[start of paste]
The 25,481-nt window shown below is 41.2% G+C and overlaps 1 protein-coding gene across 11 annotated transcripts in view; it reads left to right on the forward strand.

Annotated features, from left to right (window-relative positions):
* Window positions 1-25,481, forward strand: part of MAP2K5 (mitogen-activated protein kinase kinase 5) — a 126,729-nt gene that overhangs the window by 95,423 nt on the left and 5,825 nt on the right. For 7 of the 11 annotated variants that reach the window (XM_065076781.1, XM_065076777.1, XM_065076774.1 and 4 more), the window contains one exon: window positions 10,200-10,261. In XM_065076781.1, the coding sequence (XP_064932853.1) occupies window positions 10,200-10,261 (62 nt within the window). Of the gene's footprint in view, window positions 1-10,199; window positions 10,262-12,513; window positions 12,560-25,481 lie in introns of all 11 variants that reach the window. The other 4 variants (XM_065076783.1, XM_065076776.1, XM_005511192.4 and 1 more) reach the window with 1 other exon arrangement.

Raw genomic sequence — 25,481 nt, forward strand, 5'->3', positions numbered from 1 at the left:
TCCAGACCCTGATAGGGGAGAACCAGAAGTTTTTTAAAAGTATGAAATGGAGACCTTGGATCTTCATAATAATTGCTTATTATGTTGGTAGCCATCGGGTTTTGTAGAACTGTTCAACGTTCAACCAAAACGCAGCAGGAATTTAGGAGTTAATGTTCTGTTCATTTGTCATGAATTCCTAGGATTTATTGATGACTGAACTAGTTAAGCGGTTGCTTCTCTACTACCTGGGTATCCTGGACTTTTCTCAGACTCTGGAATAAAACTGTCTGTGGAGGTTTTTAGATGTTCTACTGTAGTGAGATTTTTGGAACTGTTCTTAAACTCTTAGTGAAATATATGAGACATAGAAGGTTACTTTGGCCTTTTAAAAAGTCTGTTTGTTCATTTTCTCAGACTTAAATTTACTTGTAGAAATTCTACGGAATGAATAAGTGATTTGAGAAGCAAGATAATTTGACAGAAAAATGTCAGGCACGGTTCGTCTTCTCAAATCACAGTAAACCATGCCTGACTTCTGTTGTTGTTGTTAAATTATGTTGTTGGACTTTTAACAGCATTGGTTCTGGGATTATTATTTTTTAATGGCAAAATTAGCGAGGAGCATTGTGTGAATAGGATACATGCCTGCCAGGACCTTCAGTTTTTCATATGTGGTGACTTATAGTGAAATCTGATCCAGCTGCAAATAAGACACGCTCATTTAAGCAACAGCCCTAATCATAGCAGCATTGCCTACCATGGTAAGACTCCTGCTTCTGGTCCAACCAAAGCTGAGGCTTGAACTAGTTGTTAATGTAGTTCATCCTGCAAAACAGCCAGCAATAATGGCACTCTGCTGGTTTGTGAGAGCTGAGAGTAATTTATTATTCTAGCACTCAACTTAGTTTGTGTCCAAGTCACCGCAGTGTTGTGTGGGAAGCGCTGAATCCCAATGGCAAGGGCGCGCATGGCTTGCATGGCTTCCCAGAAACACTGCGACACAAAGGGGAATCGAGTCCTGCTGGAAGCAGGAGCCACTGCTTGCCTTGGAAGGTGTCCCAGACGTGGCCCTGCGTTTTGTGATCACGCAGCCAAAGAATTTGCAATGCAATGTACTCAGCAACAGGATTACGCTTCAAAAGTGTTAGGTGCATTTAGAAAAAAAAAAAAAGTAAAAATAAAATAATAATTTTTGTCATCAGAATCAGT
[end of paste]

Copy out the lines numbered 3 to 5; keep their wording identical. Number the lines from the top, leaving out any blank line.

* Window positions 1-25,481, forward strand: part of MAP2K5 (mitogen-activated protein kinase kinase 5) — a 126,729-nt gene that overhangs the window by 95,423 nt on the left and 5,825 nt on the right. For 7 of the 11 annotated variants that reach the window (XM_065076781.1, XM_065076777.1, XM_065076774.1 and 4 more), the window contains one exon: window positions 10,200-10,261. In XM_065076781.1, the coding sequence (XP_064932853.1) occupies window positions 10,200-10,261 (62 nt within the window). Of the gene's footprint in view, window positions 1-10,199; window positions 10,262-12,513; window positions 12,560-25,481 lie in introns of all 11 variants that reach the window. The other 4 variants (XM_065076783.1, XM_065076776.1, XM_005511192.4 and 1 more) reach the window with 1 other exon arrangement.

Raw genomic sequence — 25,481 nt, forward strand, 5'->3', positions numbered from 1 at the left:
TCCAGACCCTGATAGGGGAGAACCAGAAGTTTTTTAAAAGTATGAAATGGAGACCTTGGATCTTCATAATAATTGCTTATTATGTTGGTAGCCATCGGGTTTTGTAGAACTGTTCAACGTTCAACCAAAACGCAGCAGGAATTTAGGAGTTAATGTTCTGTTCATTTGTCATGAATTCCTAGGATTTATTGATGACTGAACTAGTTAAGCGGTTGCTTCTCTACTACCTGGGTATCCTGGACTTTTCTCAGACTCTGGAATAAAACTGTCTGTGGAGGTTTTTAGATGTTCTACTGTAGTGAGATTTTTGGAACTGTTCTTAAACTCTTAGTGAAATATATGAGACATAGAAGGTTACTTTGGCCTTTTAAAAAGTCTGTTTGTTCATTTTCTCAGACTTAAATTTACTTGTAGAAATTCTACGGAATGAATAAGTGATTTGAGAAGCAAGATAATTTGACAGAAAAATGTCAGGCACGGTTCGTCTTCTCAAATCACAGTAAACCATGCCTGACTTCTGTTGTTGTTGTTAAATTATGTTGTTGGACTTTTAACAGCATTGGTTCTGGGATTATTATTTTTTAATGGCAAAATTAGCGAGGAGCATTGTGTGAATAGGATACATGCCTGCCAGGACCTTCAGTTTTTCATATGTGGTGACTTATAGTGAAATCTGATCCAGCTGCAAATAAGACACGCTCATTTAAGCAACAGCCCTAATCATAGCAGCATTGCCTACCATGGTAAGACTCCTGCTTCTGGTCCAACCAAAGCTGAGGCTTGAACTAGTTGTTAATGTAGTTCATCCTGCAAAACAGCCAGCAATAATGGCACTCTGCTGGTTTGTGAGAGCTGAGAGTAATTTATTATTCTAGCACTCAACTTAGTTTGTGTCCAAGTCACCGCAGTGTTGTGTGGGAAGCGCTGAATCCCAATGGCAAGGGCGCGCATGGCTTGCATGGCTTCCCAGAAACACTGCGACACAAAGGGGAATCGAGTCCTGCTGGAAGCAGGAGCCACTGCTTGCCTTGGAAGGTGTCCCAGACGTGGCCCTGCGTTTTGTGATCACGCAGCCAAAGAATTTGCAATGCAATGTACTCAGCAACAGGATTACGCTTCAAAAGTGTTAGGTGCATTTAGAAAAAAAAAAAAAGTAAAAATAAAATAATAATTTTTGTCATCAGAATCAGT